Saccade detection is a critical step in the analysis of gaze data. A common method for saccade detection is to use a simple threshold for velocity or acceleration values, which can be estimated from the data using the mean and standard deviation. However, this method has the downside of being influenced by the very signal it is trying to detect, the outlying velocities or accelerations that occur during saccades. We propose instead to use the median absolute deviation (MAD), a robust estimator of dispersion that is not influenced by outliers. We modify an algorithm proposed by Nystrom and colleagues, and quantify saccade detection performance in both simulated and human data. Our modified algorithm shows a significant and marked improvement in saccade detection-showing both more true positives and less false negatives-especially under higher noise levels. We conclude that robust estimators can be widely adopted in other common, automatic gaze classification algorithms due to their ease of implementation.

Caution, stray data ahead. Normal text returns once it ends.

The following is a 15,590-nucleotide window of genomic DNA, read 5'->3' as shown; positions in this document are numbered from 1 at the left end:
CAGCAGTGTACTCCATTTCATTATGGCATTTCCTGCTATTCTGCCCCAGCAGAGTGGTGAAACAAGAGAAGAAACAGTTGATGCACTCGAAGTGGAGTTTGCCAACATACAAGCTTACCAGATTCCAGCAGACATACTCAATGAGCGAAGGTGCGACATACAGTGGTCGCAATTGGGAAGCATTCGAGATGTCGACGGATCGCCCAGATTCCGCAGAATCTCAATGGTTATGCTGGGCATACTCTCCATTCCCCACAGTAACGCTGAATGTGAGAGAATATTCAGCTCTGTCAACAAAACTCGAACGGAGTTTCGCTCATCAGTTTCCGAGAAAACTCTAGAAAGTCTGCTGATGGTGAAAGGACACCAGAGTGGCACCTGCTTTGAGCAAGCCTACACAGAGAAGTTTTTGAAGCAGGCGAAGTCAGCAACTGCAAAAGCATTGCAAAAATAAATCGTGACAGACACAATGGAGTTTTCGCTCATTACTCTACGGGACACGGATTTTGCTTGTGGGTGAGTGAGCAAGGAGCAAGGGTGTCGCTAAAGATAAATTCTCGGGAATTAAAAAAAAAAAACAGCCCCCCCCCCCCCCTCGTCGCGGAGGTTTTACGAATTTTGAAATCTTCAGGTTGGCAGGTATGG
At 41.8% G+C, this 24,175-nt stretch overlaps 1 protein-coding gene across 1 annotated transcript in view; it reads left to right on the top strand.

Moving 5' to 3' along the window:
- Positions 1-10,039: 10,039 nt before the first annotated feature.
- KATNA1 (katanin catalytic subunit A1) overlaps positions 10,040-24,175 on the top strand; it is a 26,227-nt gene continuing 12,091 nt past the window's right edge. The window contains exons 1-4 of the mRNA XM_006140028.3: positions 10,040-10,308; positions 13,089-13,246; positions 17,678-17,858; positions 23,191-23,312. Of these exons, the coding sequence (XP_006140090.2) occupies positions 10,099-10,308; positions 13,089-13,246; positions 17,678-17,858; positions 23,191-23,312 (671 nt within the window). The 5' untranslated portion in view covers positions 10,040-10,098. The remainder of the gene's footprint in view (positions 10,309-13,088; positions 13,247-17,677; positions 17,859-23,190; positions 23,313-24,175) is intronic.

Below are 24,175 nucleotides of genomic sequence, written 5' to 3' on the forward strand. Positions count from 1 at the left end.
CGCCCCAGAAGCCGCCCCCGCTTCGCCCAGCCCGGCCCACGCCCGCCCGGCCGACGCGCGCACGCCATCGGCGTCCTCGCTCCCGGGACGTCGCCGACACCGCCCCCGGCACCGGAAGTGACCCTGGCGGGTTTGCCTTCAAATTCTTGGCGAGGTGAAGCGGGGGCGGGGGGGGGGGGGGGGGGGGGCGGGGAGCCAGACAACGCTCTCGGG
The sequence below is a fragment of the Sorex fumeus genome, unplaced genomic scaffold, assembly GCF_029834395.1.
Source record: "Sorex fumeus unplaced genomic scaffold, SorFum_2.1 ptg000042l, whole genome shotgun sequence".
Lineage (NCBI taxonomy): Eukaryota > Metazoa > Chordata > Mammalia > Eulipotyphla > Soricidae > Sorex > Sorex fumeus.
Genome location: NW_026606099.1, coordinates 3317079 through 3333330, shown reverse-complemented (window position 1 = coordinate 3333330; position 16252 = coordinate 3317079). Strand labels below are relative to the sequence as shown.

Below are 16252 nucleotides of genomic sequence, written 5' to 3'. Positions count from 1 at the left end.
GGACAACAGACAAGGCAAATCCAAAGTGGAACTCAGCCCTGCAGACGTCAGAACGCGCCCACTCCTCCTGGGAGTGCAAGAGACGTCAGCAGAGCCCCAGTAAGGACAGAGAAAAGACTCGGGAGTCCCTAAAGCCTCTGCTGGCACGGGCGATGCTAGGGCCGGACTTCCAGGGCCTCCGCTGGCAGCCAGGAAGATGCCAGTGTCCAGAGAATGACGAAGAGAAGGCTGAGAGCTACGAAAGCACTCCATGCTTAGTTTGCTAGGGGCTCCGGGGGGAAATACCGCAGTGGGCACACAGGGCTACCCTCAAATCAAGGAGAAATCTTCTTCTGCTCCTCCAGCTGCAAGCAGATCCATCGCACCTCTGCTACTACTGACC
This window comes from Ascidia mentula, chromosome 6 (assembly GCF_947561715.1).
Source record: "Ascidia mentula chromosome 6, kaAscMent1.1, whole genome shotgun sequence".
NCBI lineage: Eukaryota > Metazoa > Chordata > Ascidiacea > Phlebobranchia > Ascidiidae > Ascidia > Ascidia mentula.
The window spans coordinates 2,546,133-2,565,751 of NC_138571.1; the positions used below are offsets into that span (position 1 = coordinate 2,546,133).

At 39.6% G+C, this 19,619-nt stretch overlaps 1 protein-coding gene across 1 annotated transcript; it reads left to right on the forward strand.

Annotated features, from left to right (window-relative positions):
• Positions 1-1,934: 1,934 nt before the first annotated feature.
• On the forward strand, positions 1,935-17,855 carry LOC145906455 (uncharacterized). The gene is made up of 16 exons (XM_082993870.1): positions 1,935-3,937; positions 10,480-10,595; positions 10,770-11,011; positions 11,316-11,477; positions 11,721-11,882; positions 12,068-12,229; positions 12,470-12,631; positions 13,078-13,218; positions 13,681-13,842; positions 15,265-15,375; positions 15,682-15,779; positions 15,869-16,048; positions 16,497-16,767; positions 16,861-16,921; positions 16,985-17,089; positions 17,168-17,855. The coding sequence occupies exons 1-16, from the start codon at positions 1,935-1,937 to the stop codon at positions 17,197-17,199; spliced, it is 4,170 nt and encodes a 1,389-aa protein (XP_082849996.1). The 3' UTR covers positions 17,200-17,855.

Bibliographical noteFunding Information:
This work was supported by a grant from the Canadian Institute of Health Research CIHR Grant MOP_102482
- Eye tracking
- Head-free viewing
- Median absolute deviation